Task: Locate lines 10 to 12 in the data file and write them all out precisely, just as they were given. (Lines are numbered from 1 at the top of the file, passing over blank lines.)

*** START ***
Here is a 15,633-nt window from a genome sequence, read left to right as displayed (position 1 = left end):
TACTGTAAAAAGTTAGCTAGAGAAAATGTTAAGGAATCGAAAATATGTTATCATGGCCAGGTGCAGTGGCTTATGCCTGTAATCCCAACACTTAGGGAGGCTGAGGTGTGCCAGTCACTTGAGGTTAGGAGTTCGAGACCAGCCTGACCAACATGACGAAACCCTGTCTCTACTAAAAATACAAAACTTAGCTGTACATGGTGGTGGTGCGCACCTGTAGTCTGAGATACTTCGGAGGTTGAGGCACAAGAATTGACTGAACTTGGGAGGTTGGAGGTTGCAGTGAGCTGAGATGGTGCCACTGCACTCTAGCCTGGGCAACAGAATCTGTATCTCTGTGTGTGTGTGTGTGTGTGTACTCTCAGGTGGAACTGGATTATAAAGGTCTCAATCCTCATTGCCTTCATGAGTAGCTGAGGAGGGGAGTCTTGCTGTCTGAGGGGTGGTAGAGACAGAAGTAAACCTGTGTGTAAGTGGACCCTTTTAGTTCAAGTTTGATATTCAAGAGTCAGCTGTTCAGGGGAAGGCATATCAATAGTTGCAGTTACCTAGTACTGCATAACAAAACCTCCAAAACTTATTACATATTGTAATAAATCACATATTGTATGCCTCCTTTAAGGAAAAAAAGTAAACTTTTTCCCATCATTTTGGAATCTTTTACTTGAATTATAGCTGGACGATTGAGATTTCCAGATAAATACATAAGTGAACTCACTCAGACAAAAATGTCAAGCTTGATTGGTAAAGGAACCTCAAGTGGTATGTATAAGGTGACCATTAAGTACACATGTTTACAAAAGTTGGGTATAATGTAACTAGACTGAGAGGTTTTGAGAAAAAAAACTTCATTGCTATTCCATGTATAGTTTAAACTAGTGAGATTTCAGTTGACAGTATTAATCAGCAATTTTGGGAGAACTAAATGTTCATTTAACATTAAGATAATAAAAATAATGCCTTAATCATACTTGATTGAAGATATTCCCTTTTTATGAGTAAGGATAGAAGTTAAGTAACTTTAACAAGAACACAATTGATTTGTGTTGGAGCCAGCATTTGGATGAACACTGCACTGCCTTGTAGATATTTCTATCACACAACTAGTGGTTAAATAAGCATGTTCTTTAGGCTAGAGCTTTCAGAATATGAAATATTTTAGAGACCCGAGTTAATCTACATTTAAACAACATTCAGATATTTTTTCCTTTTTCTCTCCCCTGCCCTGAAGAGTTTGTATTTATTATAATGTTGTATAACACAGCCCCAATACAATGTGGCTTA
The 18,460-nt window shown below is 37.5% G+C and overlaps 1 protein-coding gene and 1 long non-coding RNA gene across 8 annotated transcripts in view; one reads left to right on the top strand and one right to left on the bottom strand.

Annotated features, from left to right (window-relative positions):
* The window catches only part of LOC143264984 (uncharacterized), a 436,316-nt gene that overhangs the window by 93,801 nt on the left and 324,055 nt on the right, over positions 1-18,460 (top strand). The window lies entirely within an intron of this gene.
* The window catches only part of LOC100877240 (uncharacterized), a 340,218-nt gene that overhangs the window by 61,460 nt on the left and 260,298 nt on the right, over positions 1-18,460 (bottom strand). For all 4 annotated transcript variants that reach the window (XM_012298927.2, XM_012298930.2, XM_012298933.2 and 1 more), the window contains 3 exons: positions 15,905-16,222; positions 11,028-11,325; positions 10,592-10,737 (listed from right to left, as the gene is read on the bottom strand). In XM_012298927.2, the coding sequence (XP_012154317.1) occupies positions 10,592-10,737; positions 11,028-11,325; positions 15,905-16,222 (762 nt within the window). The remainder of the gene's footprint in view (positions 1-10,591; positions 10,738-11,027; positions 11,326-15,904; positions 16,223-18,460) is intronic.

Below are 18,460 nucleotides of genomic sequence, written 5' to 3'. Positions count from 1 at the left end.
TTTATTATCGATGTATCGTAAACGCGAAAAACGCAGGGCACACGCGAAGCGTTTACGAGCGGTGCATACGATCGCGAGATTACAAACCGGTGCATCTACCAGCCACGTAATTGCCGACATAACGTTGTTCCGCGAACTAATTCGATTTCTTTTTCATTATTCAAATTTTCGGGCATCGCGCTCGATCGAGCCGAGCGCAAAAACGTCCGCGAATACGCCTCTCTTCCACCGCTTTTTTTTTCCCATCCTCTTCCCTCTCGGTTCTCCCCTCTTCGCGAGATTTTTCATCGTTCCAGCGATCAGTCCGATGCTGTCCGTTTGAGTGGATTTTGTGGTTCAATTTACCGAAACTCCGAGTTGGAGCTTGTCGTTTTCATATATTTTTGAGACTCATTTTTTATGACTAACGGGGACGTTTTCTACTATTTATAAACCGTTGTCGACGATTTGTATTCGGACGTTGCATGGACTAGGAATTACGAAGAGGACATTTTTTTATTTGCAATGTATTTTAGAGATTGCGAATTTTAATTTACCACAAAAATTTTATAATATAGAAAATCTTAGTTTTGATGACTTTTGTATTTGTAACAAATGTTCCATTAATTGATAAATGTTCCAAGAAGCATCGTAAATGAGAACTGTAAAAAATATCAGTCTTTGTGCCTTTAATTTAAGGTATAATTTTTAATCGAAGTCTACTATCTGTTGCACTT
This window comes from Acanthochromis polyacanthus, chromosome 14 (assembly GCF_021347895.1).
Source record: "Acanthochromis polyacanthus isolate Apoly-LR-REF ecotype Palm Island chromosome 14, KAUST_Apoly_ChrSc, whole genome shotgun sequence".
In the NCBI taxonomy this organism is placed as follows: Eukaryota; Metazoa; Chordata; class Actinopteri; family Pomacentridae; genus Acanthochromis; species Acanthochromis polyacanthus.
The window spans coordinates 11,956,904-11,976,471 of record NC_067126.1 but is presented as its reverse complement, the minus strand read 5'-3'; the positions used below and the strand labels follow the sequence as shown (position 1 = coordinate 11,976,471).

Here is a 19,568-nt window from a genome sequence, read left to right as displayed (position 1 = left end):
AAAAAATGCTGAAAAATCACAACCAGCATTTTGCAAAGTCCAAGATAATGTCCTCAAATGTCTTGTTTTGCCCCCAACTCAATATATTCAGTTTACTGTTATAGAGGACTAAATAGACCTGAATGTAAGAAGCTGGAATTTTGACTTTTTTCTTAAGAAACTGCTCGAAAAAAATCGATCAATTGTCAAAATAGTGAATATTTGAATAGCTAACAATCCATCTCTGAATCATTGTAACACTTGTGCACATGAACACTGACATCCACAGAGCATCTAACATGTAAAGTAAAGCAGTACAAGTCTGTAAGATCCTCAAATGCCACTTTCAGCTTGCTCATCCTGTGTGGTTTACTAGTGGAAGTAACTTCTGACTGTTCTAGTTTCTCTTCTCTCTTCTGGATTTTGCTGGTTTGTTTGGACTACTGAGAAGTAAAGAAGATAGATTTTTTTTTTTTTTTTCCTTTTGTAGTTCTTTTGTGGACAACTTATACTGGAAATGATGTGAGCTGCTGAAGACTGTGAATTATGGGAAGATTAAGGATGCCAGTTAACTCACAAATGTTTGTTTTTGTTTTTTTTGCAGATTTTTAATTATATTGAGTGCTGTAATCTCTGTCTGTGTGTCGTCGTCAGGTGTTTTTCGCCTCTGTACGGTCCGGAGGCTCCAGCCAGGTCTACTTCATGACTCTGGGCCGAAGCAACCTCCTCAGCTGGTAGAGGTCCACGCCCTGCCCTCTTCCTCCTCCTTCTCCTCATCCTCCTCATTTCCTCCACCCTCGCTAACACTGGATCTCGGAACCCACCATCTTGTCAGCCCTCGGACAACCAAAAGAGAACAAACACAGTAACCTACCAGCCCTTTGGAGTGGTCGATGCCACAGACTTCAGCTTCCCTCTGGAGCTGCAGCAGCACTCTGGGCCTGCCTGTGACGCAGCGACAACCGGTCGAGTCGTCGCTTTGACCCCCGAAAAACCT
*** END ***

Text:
Source record: "Acanthochromis polyacanthus isolate Apoly-LR-REF ecotype Palm Island chromosome 14, KAUST_Apoly_ChrSc, whole genome shotgun sequence".
In the NCBI taxonomy this organism is placed as follows: Eukaryota; Metazoa; Chordata; class Actinopteri; family Pomacentridae; genus Acanthochromis; species Acanthochromis polyacanthus.
The window spans coordinates 11,956,904-11,976,471 of record NC_067126.1 but is presented as its reverse complement, the minus strand read 5'-3'; the positions used below and the strand labels follow the sequence as shown (position 1 = coordinate 11,976,471).